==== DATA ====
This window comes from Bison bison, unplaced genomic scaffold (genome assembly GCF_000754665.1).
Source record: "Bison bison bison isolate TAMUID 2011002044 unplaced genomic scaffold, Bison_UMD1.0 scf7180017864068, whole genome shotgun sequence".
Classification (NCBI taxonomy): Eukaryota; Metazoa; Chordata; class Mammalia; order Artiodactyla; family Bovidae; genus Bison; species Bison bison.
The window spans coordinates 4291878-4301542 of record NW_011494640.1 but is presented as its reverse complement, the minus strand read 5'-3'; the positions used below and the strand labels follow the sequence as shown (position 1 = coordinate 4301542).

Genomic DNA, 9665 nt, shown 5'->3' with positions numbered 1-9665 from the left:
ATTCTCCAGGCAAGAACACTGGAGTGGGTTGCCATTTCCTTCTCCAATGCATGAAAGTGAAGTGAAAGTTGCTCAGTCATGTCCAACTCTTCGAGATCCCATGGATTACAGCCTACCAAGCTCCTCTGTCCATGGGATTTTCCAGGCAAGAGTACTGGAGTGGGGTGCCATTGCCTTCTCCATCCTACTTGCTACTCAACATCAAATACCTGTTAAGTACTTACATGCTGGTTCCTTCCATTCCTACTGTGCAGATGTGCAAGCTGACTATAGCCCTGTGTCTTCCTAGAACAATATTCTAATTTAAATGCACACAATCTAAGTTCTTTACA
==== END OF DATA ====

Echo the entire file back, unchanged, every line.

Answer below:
This window comes from Bison bison, unplaced genomic scaffold (genome assembly GCF_000754665.1).
Source record: "Bison bison bison isolate TAMUID 2011002044 unplaced genomic scaffold, Bison_UMD1.0 scf7180017864068, whole genome shotgun sequence".
Classification (NCBI taxonomy): Eukaryota; Metazoa; Chordata; class Mammalia; order Artiodactyla; family Bovidae; genus Bison; species Bison bison.
The window spans coordinates 4291878-4301542 of record NW_011494640.1 but is presented as its reverse complement, the minus strand read 5'-3'; the positions used below and the strand labels follow the sequence as shown (position 1 = coordinate 4301542).

Genomic DNA, 9665 nt, shown 5'->3' with positions numbered 1-9665 from the left:
ATTCTCCAGGCAAGAACACTGGAGTGGGTTGCCATTTCCTTCTCCAATGCATGAAAGTGAAGTGAAAGTTGCTCAGTCATGTCCAACTCTTCGAGATCCCATGGATTACAGCCTACCAAGCTCCTCTGTCCATGGGATTTTCCAGGCAAGAGTACTGGAGTGGGGTGCCATTGCCTTCTCCATCCTACTTGCTACTCAACATCAAATACCTGTTAAGTACTTACATGCTGGTTCCTTCCATTCCTACTGTGCAGATGTGCAAGCTGACTATAGCCCTGTGTCTTCCTAGAACAATATTCTAATTTAAATGCACACAATCTAAGTTCTTTACA